We have had as many as 18 cats and 3 dogs at a time. Plus 4 parrots and a dozen geese. So I am no stranger to the expense of feeding and housing a large number of animal companions. But the financial cost of sharing our home with a bunch of furry and feathered creatures has never really bothered me. It is how these little guys tie me down that gets to me. Here is what I mean.
We did not set out to have a houseful of pets. The number just grew, one rescued stray at a time. And, once adopted, they were all ours to care about and care for. The expense of that either falls under the baseline budget* or spills over into the discretionary fund**. Thankfully, one way or another the money is there. And "the unexpecteds" have certainly called for it.
Like the time we moved from Florida to Maryland and rented a second separate airconditioned truck to move our menagerie 1000-plus miles. Like the time our over-complaining neighbors drove us to build an enclosed 225-square-foot deckroom to give our previously free-ranging cats a good place in which to be house cats without getting our house all peed up. Or like the extended period during which I ran a daily medication clinic for pets with diabetic, thyroid, respiratory and other chronic ailments. But I have always managed to take that type of thing in stride. Not so much the limits my furry and feathered friends impose on my travel freedom.
That is my real problem: constraints on our ability to plan and take trips. Not many pet sitters are willing to tackle 20-plus pets at a time -- including hard-to-handle parrots. Plus geriatric dogs that won't necessarily wait for the pet sitter to do their business. And geese that must be herded into a protective shed at dusk and let back out the next morning. IF a pet sitter can be found, it adds $50 to $60 a day to the cost of a trip. If a pet sitter cannot be found, it is worse because then we have a problem that money will not solve.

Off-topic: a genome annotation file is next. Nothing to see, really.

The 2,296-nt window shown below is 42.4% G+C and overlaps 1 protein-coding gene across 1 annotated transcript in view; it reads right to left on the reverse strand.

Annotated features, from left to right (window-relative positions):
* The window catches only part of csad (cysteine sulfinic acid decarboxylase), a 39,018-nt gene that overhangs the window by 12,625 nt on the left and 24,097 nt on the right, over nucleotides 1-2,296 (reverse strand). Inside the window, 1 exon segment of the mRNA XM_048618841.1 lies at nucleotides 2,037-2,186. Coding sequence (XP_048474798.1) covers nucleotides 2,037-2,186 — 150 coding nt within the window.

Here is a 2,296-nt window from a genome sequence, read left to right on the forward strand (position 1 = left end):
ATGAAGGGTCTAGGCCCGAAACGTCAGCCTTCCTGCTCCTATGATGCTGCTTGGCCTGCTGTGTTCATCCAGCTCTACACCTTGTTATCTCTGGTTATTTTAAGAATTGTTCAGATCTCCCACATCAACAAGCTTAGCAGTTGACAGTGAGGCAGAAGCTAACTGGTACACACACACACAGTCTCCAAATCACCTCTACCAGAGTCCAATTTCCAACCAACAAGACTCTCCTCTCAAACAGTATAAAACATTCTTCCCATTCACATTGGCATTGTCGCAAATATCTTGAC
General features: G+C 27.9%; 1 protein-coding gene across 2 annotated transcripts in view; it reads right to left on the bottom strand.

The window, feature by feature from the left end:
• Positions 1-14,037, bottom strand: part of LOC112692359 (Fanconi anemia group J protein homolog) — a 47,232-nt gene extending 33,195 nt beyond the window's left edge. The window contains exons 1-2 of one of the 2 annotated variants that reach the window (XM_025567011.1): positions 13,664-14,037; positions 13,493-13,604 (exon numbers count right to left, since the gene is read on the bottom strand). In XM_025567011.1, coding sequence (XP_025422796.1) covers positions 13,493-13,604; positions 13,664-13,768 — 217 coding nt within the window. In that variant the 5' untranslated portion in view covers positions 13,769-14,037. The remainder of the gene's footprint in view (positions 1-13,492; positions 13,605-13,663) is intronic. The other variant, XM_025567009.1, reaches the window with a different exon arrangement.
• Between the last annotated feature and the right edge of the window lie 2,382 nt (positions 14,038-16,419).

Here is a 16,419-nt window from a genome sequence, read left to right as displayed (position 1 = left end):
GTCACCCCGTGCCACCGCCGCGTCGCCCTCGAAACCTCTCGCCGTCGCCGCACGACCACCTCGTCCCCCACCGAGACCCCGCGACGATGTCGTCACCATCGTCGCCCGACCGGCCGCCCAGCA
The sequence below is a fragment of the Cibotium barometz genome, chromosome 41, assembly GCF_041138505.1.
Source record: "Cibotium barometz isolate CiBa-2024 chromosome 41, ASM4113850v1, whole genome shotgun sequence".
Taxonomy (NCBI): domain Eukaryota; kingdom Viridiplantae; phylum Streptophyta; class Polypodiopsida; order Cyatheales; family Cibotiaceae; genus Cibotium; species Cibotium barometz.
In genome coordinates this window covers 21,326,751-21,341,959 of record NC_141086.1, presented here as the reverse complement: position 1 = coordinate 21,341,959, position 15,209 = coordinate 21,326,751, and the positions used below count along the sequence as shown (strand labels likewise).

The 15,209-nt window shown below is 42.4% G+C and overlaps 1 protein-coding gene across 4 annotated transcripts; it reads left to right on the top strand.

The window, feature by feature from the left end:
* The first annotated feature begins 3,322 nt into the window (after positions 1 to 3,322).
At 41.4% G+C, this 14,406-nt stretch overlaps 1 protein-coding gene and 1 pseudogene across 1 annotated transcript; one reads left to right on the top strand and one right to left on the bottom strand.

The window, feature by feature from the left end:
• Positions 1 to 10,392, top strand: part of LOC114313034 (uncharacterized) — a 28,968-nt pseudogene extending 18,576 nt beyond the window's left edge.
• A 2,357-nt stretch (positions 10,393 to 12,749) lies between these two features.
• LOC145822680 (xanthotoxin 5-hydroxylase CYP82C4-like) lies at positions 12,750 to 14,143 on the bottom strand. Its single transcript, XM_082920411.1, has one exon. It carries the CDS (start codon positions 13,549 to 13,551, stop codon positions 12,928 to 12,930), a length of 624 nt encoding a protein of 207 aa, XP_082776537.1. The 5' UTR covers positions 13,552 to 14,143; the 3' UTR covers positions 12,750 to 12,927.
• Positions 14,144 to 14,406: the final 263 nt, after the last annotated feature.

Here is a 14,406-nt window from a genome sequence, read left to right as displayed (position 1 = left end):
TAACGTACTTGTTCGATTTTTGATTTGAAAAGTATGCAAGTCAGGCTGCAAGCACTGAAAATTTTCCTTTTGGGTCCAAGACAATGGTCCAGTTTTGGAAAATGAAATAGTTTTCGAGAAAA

So it is a good thing that I was there to look after all these critters when my wife had to go, without advance warning, on a 3-week trip last Fall to care for ailing family. When I had to do the same thing a couple of months later, it was likewise a good thing that my wife was there to provide for our pets.
But this travel limitation is a real thorn in my side. I do not like the constraints it puts on my freedom to enjoy my financial independence. But I love the little poopyheads -- so I will just have to buck up, live with it and stop complaining.
* My $18K Annual Baseline Budget:
** A Discretionary Fund, Not a Discretionary Budget:
April 21st, 2014 at 01:05 pm 1398085509
I did cat rescue and TNR and occasionally had the same number. The vet bills were my biggest expense, after the mortgage. And there is no LTC insurance for pets, so you run the nursing home and dispense all the medications and sub-Q fluids.
April 22nd, 2014 at 01:24 am 1398129847
"When you had the maximum number of animals, what were your vet bills? That was probably an impediment to your savings rate at the time. It certainly impacted mine.
I did cat rescue and TNR and occasionally had the same number. The vet bills were my biggest expense, after the mortgage. And there is no LTC insurance for pets, so you run the nursing home and dispense all the medications and sub-Q fluids."
I know what you mean, Another Reader. At the peak of our pet numbers, I had a $3000 a year vet budget, although in truth we never actually hit that number. (We had a good but reasonably priced vet. )